Western Ghats: 57,000 sq km notified as ecologically sensitive

Western Ghats has the largest tiger population outside SunderbansWestern Ghats has the largest tiger population outside Sunderbans

After several years of discussions, the government has finally notified nearly 57,000 square km area in the Western Ghats region of India as ecologically sensitive area (ESA) where all kinds of mining activities, large constructions, thermal power plants and highly polluting industries would no longer be allowed. The 56,825 square km of land is spread over six states of Gujarat, Maharashtra, Goa, Karnataka, Kerala and Tamil Nadu.

The notification covers an area that is slightly less than the 59,940 square km of area identified by a committee headed by ex-Indian Space Research Organisation (ISRO) chief K Kasturirangan in 2013.

The Kasturirangan panel, called the High-Level Working Group, had recommended 13,108 square km of area in Kerala to be included in the ESA but the state government had objected to that. The Kerala government came up with its own assessment in which it identified only 9,993.7 square km that needed to be put in the ESA. The notification by the Environment Ministry includes only those areas in Kerala that were identified by the state government.

“There shall be a complete ban on mining, quarrying and sand mining in ecologically sensitive area and all existing mines shall be phased out within five years from the date of issue of final notification or on the expiry of the existing mining lease, whichever is earlier,” the Environment Ministry notification said.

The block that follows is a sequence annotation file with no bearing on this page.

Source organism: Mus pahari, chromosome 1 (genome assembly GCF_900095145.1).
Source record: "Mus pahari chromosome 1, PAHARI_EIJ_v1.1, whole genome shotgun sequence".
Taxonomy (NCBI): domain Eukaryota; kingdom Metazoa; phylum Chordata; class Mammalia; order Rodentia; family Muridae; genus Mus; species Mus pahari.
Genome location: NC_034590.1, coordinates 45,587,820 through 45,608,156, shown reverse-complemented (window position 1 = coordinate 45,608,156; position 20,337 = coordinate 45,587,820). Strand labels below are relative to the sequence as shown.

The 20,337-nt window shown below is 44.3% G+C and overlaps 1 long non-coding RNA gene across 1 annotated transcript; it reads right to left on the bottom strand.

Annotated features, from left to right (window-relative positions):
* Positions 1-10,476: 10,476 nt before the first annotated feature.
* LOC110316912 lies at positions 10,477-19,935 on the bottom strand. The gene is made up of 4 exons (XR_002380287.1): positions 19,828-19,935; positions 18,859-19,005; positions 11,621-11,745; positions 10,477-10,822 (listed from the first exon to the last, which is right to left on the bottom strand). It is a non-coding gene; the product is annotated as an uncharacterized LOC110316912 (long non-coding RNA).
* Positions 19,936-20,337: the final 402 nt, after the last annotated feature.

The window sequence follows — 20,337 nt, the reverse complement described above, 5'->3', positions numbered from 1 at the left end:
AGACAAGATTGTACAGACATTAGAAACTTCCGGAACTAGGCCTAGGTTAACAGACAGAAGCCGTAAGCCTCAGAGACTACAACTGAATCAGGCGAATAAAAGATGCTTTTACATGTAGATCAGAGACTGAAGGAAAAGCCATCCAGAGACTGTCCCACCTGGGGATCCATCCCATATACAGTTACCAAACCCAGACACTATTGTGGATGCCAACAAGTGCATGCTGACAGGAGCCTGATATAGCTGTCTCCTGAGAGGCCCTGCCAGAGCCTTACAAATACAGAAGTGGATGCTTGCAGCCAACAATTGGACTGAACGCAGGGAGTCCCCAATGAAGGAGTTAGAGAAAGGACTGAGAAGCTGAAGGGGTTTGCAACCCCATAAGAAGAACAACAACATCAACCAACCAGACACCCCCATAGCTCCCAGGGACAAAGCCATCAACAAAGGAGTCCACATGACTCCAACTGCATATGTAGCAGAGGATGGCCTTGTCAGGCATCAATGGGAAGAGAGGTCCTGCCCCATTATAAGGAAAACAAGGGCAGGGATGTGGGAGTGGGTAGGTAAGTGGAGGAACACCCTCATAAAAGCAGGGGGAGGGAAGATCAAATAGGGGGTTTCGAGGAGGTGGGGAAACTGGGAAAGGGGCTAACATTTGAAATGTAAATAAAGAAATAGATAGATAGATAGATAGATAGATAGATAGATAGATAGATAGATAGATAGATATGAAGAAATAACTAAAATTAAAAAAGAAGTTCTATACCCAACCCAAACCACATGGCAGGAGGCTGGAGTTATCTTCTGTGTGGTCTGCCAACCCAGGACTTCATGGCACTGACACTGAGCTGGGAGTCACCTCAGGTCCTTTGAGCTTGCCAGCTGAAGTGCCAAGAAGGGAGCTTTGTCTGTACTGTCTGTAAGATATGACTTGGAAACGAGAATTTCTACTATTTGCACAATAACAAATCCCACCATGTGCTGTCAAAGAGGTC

“No new thermal power projects and expansion of existing plants shall be allowed… All new ‘Red’ category industries… and the expansion of such existing industries shall be banned… All new and expansion projects of building and construction with built-up area of 20,000 square meters and above and all new and expansion of townships… with an area of 50 hectares and above… shall be prohibited,” the notification said.

Other kinds of projects and activities, like operation of hydropower plants, and ‘orange’ category of industries, will be strictly regulated in the ESA.

Concerned state governments and other stakeholders have 60 days’ time to raise objections or make suggestions on the decision to notify the area as ESA. If no changes have to be made, the notification will become final.

Western Ghats is a 1,500-km biodiversity-rich geological formation along the western Indian coast, which is also rich in minerals. Demarcation of an ESA is an effort to protect the fragile eco-system from indiscriminate industrialisation, mining and unregulated development. Two committees were appointed in the last eight years to identify the areas that needed to be kept out from such activities. The first of these, called the Western Ghats Ecology Expert Panel, headed by noted environmentalist Madhav Gadgil had recommended that the entire region should be made out of bounds for new industrial activities. The other one, headed by Kasturirangan, had suggested that only about 37 per cent of the entire region needed be demarcated into an ESA. State governments and local populations at many of the identified places had resisted the formation of ESA fearing loss of livelihood and a ban on developmental activities. (The Indian Express)

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